Monday, April 11, 2016

Monday, April 11, 2016 10:31 am by Cristina in , , , , ,    No comments
The Independent (Ireland) has an article on Charlotte Brontë's life largely based on Claire Harman's recent biography.
In a life filled with tragedy - her mother died of cancer when Charlotte was five, she watched all of her beloved siblings die - this unrequited love affair was the great passion, but not the great tragedy of the Brontë sister who would achieve the most literary success in her own life. (Liadan Hynes) (Read more)
Corriere della sera (Italy) has a similar article based on Elizabeth Gaskell's Life of Charlotte Brontë.
Esplora il significato del termine: La canonica di Haworth, nello Yorkshire, dove abitarono le sorelle Brontë, sorgeva dirimpetto a una piccola chiesa, vicino a un cimitero e a un giardino. La casa era di pietra grigia, a due piani, con un tetto di lastre pesanti, le sole capaci di resistere ai venti che giungevano dai quattro estremi dell’orizzonte, infuriando violentemente sulle «cime tempestose». Il vasto cimitero si trovava al di sopra della casa. Da ogni parte c’erano tombe. Chi entrava nella chiesa trovava le lapidi murali di Maria Brontë, morta a trentanove anni, della figlia Maria, morta a dodici anni, di Patrick Branwell Brontë, morto a trent’anni, di Emily Brontë, morta a ventinove anni, di Anne Brontë, morta a ventisette anni, e di Charlotte Brontë, morta — ultima — a trentanove anni [sic]. (Pietro Citati) (Translation) (Read more)
GaiaDergi (Turkey) also has a biographical article on the Brontë sisters, illustrated with a 2014 depiction of the sisters by Tracie Adele.
Çelişkiler dönemi olan Victoria Çağında yaşayan Brontëler, isimleri ve yazdıkları bugüne değen üç kız kardeş. Kedine ait bir odaları yoktu, zorlu bir yaşam sürdüler, bazıları edebi üretimin zengin olmakla ilgili olduğunu söyledi ama onlar buna inat, kalemleriyle edebiyat dünyasına kendini kanıtladı. Üstelik sadece İngiltere’de değil, dünya çapında okunan yazarlar oldular. Oysa dünya edebiyatındaki neredeyse tüm yazarlardan farklı yaşam koşullarına sahiplerdi. Sağlıksız yurt ortamı, erkenden yitirilen bir anne, sarhoş bir ağabeyin bazen şiddete varan davranışları, ilgisiz bir baba, onların üretim sürecini etkiledi ama engelleyemedi. (Zozan Çetin) (Translation) (Read more)
According to this Q&A with Jeopardy! host Alex Trebek in The Washington Post it sounds as if he's quite the Brontëite.
Q: “What’s your favorite place to travel?”
A: “I love going to Yorkshire, England. Especially Haworth, home of the Brontës.” (Ellen McCarthy)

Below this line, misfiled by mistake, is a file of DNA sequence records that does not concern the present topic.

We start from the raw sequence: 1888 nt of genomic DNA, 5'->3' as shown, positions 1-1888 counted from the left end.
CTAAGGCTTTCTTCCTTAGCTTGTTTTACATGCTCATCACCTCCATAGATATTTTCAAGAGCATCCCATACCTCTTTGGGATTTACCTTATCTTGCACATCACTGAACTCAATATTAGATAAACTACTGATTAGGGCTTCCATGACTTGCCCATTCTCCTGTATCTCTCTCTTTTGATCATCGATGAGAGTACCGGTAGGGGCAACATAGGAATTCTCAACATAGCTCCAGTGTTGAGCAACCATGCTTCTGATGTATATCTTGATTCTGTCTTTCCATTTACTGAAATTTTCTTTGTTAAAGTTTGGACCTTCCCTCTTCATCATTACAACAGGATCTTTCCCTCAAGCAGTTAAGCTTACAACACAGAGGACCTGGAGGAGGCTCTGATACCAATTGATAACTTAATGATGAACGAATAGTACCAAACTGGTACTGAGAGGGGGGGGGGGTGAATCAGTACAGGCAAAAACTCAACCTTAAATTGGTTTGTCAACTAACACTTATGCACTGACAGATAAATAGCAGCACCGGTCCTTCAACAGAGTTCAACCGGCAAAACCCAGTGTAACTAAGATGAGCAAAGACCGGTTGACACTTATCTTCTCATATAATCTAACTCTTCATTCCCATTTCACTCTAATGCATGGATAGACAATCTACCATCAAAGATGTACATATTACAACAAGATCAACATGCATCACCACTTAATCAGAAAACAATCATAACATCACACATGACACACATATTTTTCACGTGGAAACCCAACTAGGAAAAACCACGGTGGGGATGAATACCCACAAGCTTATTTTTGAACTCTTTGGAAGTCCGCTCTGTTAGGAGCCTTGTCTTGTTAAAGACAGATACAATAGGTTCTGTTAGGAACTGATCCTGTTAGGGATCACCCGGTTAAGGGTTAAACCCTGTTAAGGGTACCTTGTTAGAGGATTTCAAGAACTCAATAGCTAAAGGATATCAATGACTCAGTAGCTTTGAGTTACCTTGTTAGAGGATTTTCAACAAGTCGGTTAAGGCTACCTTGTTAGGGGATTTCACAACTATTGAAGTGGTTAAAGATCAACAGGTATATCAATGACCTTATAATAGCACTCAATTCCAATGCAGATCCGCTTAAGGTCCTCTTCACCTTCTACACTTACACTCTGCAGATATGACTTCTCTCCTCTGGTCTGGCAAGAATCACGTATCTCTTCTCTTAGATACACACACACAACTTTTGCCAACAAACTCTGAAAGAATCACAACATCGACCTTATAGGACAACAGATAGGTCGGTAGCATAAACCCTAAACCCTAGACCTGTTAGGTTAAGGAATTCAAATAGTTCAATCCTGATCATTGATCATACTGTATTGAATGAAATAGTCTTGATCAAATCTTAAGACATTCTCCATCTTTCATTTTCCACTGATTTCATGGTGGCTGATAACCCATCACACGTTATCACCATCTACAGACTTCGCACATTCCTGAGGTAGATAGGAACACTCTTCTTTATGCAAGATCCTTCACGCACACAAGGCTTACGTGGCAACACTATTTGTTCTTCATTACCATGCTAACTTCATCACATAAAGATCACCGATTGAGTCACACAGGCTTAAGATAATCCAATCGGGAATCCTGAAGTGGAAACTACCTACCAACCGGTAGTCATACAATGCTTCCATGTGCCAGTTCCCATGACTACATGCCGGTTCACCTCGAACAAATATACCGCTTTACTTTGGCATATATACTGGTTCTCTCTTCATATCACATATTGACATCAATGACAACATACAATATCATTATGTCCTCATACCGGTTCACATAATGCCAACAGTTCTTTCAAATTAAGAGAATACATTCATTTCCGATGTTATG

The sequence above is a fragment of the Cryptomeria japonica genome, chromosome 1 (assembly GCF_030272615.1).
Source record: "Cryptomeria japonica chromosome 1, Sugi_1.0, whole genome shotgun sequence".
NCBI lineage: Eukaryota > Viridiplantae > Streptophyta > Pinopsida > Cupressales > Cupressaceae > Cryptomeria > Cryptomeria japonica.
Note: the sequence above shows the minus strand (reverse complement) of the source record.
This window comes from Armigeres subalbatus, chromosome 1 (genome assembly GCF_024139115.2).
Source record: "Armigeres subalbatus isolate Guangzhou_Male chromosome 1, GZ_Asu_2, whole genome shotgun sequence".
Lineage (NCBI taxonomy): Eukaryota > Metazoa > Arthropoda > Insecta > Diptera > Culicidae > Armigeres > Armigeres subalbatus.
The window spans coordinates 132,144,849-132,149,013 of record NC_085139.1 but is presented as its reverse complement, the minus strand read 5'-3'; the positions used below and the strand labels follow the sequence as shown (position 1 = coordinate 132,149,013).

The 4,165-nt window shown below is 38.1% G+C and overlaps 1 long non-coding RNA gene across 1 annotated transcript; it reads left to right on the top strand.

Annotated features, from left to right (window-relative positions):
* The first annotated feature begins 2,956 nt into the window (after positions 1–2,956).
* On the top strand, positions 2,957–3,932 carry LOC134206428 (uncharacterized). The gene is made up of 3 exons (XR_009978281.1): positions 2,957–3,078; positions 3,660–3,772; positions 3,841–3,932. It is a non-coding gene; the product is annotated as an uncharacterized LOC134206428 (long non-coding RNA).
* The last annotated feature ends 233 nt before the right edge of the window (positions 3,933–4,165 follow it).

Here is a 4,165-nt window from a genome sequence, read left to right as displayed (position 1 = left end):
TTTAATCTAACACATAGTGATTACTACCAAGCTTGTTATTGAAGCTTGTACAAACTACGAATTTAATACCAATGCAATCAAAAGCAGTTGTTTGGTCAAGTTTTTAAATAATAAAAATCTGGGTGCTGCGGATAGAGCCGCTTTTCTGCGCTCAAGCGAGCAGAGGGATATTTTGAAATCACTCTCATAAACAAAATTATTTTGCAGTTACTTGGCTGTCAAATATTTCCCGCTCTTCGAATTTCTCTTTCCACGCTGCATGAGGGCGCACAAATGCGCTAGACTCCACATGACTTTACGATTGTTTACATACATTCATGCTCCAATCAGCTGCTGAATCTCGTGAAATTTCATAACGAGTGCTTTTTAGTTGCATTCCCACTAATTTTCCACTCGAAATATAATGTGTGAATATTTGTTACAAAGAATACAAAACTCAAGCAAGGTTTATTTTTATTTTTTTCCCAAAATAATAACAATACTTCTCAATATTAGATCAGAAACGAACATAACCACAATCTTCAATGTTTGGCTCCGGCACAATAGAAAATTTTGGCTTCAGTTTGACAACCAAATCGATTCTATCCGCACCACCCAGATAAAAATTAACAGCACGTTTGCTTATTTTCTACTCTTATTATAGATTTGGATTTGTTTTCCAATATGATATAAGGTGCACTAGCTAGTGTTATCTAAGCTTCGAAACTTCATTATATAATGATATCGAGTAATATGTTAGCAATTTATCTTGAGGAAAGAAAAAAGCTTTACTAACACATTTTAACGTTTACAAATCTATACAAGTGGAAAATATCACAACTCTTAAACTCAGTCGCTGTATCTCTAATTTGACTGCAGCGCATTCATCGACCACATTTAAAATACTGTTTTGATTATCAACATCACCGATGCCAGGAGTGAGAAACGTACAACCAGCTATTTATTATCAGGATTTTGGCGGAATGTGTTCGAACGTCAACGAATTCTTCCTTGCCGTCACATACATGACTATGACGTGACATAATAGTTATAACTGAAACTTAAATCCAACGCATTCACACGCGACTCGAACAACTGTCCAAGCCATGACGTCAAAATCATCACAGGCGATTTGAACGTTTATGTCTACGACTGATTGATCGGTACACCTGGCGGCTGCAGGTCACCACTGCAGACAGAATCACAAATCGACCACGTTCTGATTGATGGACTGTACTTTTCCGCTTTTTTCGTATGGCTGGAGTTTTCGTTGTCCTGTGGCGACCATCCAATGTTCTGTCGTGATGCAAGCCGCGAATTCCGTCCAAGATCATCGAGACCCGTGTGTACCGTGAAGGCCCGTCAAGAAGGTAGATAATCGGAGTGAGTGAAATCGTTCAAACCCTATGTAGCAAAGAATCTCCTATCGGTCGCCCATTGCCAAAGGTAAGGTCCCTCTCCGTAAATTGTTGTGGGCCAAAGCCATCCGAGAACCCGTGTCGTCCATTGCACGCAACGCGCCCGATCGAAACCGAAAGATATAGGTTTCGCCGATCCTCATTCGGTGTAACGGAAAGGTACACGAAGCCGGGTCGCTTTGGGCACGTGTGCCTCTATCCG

Not that far from there is North Lees Hall, which is one of the supposed models for Thornfield Hall in Jane Eyre. Grough  has an article on the connection and reports that there's soon to be a chance to visit it.
A national park is preparing to mark a literary milestone by opening up a historic house.
North Lees Hall in the Peak District will open its doors to celebrate its connection to Victorian author Charlotte Brontë.
April marks the 200th anniversary of the birth of the celebrated writer of Jane Eyre.
Although Haworth in West Yorkshire is best known as the home of the Brontë sisters, North Lees Hall near Hathersage is thought to be the inspiration for Thornfield Hall, owned by the novel’s hero Edward Rochester.
An open heritage event is on the weekend of 23 and 24 April, from 11am to 3pm on both days. There will be refreshments and activities for children.
The event is being organised by the Peak District National Park Authority, which owns and manages North Lees Hall as part of the Stanage-North Lees estate, which includes the popular climbing crag of Stanage Edge. Donations will be taken on the day towards looking after Stanage-North Lees.
Authority chief executive Sarah Fowler said: “We’re delighted to help mark the bicentenary celebrations of Charlotte Brontë’s birth and to keep the local connection alive.
“North Lees Hall is a truly unique place and we hope people who come to visit it will see for themselves where Charlotte gained her inspiration. You never know, it might spur on a new generation of writers.” (Bob Smith)
We completely disagree with this columnist's approach on Women's Agenda (Australia):
Last week, I gained a grandson. [...] I will be painting his nails (for as long as he will let me), reading him stories about princesses and little girls, and letting him play with any toys he likes including dolls. I hope he can wear any colour he wants but also know eyebrows will be raised if he chooses pink. As he gets older I will read him Alice in Wonderland, Little Women, Jane Eyre and The Secret Garden. They were my childhood favourites and I want to share them with him just as I would with a granddaughter. (Jane Caro)
And there lies the mistake: in smugly thinking that you are so open-minded that you are reading 'girls' stories' to a boy. The gender of the reader should have nothing to do with a story.

Anne Brontë’s Quest For Truth on Back to Golden Days posts a very detailed review of Wuthering Heights 1939. El Despertar de un Libro (in Spanish) and A Reading Diary post about Jane Eyre. Wendy Robertson Life Twice Tasted publishes a story about the Brontës as a tribute to Charlotte Brontë's anniversary. Another tribute can be found in The History Girls. The Kissed Mouth reviews Les Soerus Brontë 1979.


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